We take air conditioning (cooling plus humidity control) for granted, and its development is largely due to one man’s “flash” of insight related to thermal principles and basic physics.
Part 1 of this article reviewed basic thermal and heat concepts and measurement units related to air conditioning; this part looks at the development of such systems,
Willis Carrier was not the first person to attempt to cool air, of course. Inventors tried other approaches to cooling hot, humid areas, but they had limited success. Methods included using fans to blow air across ice blocks or spraying cool-water mists into the air circulated into an area. Others used air blown across the pipes filled with relatively cool water from a stream that was pumped through them. These energy-consuming but passive techniques were not effective (except perhaps psychologically). Also, they did not lower humidity, a major component of discomfort, and, in fact, they often raised it.
According to his recollections, Carrier had a flash of insight while waiting for a train platform on a foggy night as temperatures dipped toward freezing. He knew that cool air holds less water vapor than warm air, and realized that if his system could saturate the air and then control its temperature at saturation, as a machine-made fog, it could control the amount of moisture in the air. After several false starts due to constituent parts’ inadequate performance, he devised a compression-based system that was patented in 1906. His patent (US808897A) consists of just one page of drawings and a little over two text pages. The first installations of his radical system, which weighed several tons, were in movie theaters and department stores, as they needed a way to draw customers inside on hot, humid days and could afford the cost and size. He subsequently founded Carrier Corp., now part of United Technologies (which in turn is being acquired by Raytheon Corp.).
The psychrometric chart
Carrier understood the well-known principles of heat flow, phase transitions, and thermal cycles. He realized that temperature and humidity were intertwined and that a viable A/C system would also dehumidify the air. As part of his analysis, he developed a “psychrometric chart” (Figure 1), “English units” and (Figure 2), SI units) which graphically captured the relationship among air temperature, relative humidity, dew point, and enthalpy. Carrier eventually presented his chart at a 1911 meeting of the American Society of Mechanical Engineers. It is still used for analysis and for studying the acceptable comfort ranges for various activities based on metabolism and body mass. (In many ways, this chart is the climate-control analog to the venerable Smith chart used in RF-circuit engineering.)
The psychrometric chart indicates the properties of water vapor through the multiple parameters (Figure 3), as seen more easily on a simplified schematic version (Figure 4):
- dry bulb temperature
- wet bulb temperature (also known as saturation temperature)
- dew point temperature
- relative humidity
- moisture content (also known as humidity ratio)
- enthalpy (also known as total heat)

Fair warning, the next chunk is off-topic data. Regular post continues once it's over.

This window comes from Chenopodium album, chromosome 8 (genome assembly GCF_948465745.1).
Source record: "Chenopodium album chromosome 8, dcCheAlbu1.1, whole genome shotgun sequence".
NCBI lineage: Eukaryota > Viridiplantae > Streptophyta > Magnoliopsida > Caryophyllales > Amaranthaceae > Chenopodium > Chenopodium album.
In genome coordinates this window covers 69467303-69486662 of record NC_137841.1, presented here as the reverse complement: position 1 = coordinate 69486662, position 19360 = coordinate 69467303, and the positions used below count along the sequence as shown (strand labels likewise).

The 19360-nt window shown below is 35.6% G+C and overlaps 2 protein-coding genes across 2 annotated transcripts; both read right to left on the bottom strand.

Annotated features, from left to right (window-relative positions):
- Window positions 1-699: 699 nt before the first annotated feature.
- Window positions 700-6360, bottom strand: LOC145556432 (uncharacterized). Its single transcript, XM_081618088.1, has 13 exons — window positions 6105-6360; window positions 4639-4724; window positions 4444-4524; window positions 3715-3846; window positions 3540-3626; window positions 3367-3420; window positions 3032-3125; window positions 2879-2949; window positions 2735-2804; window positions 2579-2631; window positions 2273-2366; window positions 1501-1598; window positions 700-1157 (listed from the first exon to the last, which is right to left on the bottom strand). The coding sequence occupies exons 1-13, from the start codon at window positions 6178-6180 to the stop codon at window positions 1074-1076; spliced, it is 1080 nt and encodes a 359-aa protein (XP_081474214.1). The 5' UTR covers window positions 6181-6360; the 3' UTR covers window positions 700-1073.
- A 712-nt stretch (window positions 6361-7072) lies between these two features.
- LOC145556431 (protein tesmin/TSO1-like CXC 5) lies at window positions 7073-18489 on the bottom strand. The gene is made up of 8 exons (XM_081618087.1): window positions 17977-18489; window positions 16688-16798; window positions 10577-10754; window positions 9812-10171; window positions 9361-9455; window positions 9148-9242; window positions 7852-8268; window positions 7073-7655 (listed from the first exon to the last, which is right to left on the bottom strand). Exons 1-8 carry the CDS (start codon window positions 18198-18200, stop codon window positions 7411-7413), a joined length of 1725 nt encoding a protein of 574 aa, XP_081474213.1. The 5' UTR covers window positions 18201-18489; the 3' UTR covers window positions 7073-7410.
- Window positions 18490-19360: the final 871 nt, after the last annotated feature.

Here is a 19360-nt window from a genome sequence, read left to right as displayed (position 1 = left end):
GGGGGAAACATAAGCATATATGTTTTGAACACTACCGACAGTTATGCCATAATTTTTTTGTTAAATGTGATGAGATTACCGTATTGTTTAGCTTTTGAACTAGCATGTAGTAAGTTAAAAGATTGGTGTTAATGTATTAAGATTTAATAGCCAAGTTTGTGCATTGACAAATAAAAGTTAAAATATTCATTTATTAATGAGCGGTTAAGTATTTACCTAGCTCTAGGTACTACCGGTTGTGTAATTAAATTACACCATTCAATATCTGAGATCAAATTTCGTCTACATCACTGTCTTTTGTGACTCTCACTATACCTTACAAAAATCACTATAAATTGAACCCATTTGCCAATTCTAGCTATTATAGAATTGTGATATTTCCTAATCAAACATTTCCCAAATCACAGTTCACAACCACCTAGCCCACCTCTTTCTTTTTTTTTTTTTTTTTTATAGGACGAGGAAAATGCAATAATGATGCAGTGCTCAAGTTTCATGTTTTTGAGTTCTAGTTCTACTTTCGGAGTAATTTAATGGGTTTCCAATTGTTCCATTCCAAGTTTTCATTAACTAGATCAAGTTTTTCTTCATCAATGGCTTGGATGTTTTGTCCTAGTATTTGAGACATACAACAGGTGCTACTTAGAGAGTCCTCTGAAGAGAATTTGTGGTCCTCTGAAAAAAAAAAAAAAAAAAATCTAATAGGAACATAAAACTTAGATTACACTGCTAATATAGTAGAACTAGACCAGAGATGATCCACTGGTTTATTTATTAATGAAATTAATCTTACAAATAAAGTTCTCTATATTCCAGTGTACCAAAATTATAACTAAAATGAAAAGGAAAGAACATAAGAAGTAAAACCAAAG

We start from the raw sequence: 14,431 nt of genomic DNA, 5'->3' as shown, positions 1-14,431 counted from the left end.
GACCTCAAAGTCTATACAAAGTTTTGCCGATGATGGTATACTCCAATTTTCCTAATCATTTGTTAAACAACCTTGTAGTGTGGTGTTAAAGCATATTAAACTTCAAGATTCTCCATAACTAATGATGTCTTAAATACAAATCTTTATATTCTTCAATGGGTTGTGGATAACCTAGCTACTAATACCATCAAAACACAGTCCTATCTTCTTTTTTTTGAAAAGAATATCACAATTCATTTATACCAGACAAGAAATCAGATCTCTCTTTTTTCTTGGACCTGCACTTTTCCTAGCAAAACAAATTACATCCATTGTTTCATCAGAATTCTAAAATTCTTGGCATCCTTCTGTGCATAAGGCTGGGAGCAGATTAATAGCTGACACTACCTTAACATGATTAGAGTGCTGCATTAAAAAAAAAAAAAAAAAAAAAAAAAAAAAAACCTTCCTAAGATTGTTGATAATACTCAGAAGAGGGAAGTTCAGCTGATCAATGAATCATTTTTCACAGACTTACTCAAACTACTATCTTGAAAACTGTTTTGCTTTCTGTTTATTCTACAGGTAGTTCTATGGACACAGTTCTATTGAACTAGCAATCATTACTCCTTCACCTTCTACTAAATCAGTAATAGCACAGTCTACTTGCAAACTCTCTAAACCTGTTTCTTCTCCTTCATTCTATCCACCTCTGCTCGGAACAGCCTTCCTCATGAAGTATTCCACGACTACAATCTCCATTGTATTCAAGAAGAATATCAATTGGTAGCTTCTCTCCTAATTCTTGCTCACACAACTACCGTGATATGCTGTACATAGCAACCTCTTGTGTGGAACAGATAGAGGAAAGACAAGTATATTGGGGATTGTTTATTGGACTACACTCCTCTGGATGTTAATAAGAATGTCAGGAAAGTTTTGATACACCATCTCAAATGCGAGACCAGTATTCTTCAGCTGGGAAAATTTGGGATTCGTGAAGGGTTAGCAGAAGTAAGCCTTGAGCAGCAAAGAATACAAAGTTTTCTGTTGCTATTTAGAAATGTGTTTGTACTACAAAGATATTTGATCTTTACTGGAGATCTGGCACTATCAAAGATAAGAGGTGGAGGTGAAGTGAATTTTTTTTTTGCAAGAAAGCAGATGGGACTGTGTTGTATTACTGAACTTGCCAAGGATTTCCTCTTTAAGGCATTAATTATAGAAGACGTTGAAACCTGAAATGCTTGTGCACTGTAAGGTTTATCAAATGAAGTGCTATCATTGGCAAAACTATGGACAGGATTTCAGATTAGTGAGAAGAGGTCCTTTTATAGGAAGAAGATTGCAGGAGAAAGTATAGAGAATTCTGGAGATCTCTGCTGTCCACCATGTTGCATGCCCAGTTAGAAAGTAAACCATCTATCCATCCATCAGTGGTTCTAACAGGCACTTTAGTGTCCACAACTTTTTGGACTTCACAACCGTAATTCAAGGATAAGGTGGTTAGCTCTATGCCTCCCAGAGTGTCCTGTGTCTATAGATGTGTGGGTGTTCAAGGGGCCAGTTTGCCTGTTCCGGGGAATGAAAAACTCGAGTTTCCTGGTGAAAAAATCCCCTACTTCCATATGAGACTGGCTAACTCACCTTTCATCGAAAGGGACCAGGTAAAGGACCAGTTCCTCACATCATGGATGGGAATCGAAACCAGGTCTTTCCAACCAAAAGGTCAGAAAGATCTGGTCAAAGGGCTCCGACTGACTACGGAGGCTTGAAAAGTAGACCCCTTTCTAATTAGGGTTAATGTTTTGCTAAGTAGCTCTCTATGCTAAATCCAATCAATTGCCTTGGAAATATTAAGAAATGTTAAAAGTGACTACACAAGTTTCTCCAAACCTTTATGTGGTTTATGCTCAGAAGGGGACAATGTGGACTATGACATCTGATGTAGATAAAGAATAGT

- specific volume (the inverse of density)
A single point on the psychrometric chart is defined by the intersection of any two-variable lines and represents a unique “state point” for air properties. Once you know this point, you can determine all the other air-property variables at this state point. Many versions of the chart highlight an area in the center – bounded approximately by 68⁰F and 82⁰F (20⁰F and 28⁰C) on the left and right, and 30 to 70 percent relative humidity on the top and bottom – as the zone in which most people feel comfortable. The chart is widely available online, of course, and also as printed pads.
Part 3 of this article details how the underlying physics principles of heat and heat transfer were translated by Carrier into a viable air-conditioning system.
EE World Online References
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Energy Efficient, Passenger-Focused Air Conditioning
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3D-printed impingement cooling chills high-performance chips
Chillers and Heat Exchangers Enhance Looped Liquid Electronics Cooling
Impedance matching and the Smith Chart, Part 2
- Power Knot SRA, “About the psychrometric chart”
- Carrier Corp/United Technologies Corp, “The Invention That Changed the World”
- Carrier Corp/United Technologies Corp, “The Launch of Carrier Air Conditioning Company”
- History Net, “Willis Haviland Carrier: The Man Who Cooled America”
- Alison and Stephen Eldridge, “The coolest inventor: Willis Haviland Carrier and his air conditioner,” Enslow Elementary, ISBN 9780766042162, 1974.
- US Patent US808897A, Jan. 2, 1906 “Apparatus for treating air”
- BHI Plumbing Heating & Air Conditioning, “What Does BTU Mean In AC? The Complete Guide To Understanding BTUs”
- North Cool, “Air Conditioner Sizing Tutorial.
How much air conditioner BTU’s I need?”
- Wikipedia, “British Thermal Unit”
- Energy Vanguard, “The Magic of Cold, Part 2 – Intermediate Air Conditioning Principles”
- Southwest Wisconsin Technical College, “Basic Refrigeration Cycle”
- Arch Tool Box. “How Air Conditioners Work”
- Steemit, “The Working Principle Of An Air Conditioning System”
- Parker Hannifin Corp, “HVACR Tech Tip: A Psychrometrics Reminder for the HVACR Technician”